Fall is a great time to wind down the growing season with a little preventative maintenance for your yard and garden. The topic of fall cleanup is a matter of much debate among gardeners – some believe in keeping things tidy, while others prefer some organic clutter.
Whatever your style, a little fall housekeeping can go a long way in preventing disease and insect problems next year. So head outdoors on a sunny Saturday and take care of the following top 7 lawn and garden chores for our yard!
Fall cleanup helps prevent disease.
- General clean-up: To prevent problems next year, clean up garden debris and turn it into next year’s compost. Leaves and organic debris can harbor fungi, bacteria, and overwintering insects that will return with a vengeance next spring. Tree leaves can become matted and moldy, smothering the ground and the plants beneath them. Fallen branches can create safety traps for unsuspecting feet. Yet when added to the compost pile, these ingredients are transformed into the world’s best plant nourishment.
- Remove diseased material: If any of your plants or shrubs were diseased this year, be sure to rake up and discard all the fallen leaves – they’re contagious. Don’t compost them unless your compost pile can reach 160° F.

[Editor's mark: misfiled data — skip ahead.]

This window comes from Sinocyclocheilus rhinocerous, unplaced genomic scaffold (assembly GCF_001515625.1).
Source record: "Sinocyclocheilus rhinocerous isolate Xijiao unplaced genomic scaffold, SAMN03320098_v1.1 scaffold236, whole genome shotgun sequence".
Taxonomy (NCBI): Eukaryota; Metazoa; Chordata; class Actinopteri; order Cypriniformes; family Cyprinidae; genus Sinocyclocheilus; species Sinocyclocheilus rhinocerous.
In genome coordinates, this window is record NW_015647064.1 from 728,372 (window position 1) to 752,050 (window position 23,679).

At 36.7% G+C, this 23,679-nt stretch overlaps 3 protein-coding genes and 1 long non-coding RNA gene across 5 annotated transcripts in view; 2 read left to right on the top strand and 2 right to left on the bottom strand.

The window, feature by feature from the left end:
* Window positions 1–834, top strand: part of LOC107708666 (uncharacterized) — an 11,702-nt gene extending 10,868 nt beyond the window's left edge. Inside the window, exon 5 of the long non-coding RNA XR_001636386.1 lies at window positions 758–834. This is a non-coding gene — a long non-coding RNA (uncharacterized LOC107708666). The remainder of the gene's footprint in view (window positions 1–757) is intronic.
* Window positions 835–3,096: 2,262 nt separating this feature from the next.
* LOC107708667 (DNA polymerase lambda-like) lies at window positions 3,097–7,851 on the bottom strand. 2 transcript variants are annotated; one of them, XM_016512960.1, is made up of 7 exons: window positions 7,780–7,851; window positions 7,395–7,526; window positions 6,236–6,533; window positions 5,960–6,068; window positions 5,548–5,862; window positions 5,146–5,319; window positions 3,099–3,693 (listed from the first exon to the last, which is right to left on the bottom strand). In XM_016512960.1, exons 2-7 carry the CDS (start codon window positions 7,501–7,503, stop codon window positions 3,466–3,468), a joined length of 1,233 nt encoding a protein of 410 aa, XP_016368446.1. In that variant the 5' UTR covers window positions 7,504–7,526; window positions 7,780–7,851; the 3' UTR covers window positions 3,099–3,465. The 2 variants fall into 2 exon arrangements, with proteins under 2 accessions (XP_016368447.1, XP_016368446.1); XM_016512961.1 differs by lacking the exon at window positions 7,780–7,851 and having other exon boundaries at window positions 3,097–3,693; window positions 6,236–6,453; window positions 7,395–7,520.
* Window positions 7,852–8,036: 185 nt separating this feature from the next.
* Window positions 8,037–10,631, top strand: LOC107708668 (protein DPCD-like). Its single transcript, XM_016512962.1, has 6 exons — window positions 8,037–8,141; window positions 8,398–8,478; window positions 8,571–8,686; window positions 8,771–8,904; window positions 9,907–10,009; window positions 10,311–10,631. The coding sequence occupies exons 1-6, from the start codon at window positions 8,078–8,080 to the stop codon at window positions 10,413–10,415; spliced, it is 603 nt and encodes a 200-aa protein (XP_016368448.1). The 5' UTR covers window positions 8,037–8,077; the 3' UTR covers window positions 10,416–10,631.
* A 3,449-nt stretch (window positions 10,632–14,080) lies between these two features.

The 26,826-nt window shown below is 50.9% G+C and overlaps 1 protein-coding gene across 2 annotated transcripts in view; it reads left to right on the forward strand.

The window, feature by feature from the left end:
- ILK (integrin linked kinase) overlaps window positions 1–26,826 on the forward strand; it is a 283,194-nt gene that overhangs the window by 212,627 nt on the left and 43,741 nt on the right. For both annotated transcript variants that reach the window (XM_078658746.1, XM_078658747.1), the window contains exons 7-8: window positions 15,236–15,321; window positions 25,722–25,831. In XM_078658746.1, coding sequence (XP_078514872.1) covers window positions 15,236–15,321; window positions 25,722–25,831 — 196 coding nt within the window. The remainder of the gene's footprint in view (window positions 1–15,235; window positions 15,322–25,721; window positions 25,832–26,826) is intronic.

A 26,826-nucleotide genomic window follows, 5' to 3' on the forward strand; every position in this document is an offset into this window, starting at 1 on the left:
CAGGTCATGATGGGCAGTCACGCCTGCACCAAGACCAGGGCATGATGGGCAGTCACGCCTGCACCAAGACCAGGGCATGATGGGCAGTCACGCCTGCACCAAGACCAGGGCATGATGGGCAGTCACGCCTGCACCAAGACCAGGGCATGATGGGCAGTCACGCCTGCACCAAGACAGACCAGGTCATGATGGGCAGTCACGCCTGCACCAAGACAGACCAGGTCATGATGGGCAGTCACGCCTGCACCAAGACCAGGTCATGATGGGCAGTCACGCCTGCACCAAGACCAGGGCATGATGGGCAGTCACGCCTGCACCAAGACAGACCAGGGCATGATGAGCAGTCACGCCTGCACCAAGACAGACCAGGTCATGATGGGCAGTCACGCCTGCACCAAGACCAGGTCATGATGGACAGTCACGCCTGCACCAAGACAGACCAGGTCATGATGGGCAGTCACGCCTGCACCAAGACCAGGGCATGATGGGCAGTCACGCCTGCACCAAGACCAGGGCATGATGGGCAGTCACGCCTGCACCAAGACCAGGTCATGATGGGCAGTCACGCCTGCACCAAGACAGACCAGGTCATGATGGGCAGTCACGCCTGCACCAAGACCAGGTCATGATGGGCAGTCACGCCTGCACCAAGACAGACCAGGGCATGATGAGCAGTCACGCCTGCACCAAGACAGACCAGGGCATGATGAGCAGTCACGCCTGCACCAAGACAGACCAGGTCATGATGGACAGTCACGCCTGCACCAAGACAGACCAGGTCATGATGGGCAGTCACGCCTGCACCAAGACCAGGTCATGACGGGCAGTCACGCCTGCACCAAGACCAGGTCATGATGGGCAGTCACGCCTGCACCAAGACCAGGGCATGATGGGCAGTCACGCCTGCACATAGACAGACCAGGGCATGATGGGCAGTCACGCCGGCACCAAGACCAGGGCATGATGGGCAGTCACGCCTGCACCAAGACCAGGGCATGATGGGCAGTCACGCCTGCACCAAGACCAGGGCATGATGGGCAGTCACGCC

- Cut back perennials: After your perennials are killed by frost (not before!), cut back the dead stems of any that look messy. If the dried stems have a nice shape or interesting seed pods, you can leave them for winter interest and cut them back in the spring.
Trim back perennials after they’re killed back by frost.
- Prune dead branches: The only pruning that should be done in the fall is the removal of dead or diseased branches. Inspect your trees, shrubs, and woody perennials, and trim away any dead wood. Remove and discard any branches infected by disease or cankers. Remove branches damaged by storms since broken branches are more susceptible to disease. Save other pruning jobs for early spring or right after the plant blooms.
- Till vegetable garden: Many insects and larvae spend the winter underground. Tilling or plowing will expose them to the surface, where they will be eaten by birds or killed by freezing temperatures. Turning the soil also helps control harmful soil fungi and diseases. And just like turning a compost pile, tilling your garden soil will aerate and speed up the decomposition of organic matter, so incorporate shredded leaves, grass clippings, or manure into the soil for on-the-spot composting.
Remove diseased branches before the problem spreads.
- Add soil amendments: In a healthy yard or garden, many problems with diseases, insects, and weeds take care of themselves. A healthy garden starts with healthy soil, so take advantage of a nice sunny day to get your soil in shape for next year. Do a soil test to determine what amendments are needed, and try a little landscape lasagna to get your garden primed for next spring!
- Apply mulch: Apply mulch after the ground cools down for the season – the insulation will help your plants through the winter while still allowing them to go dormant.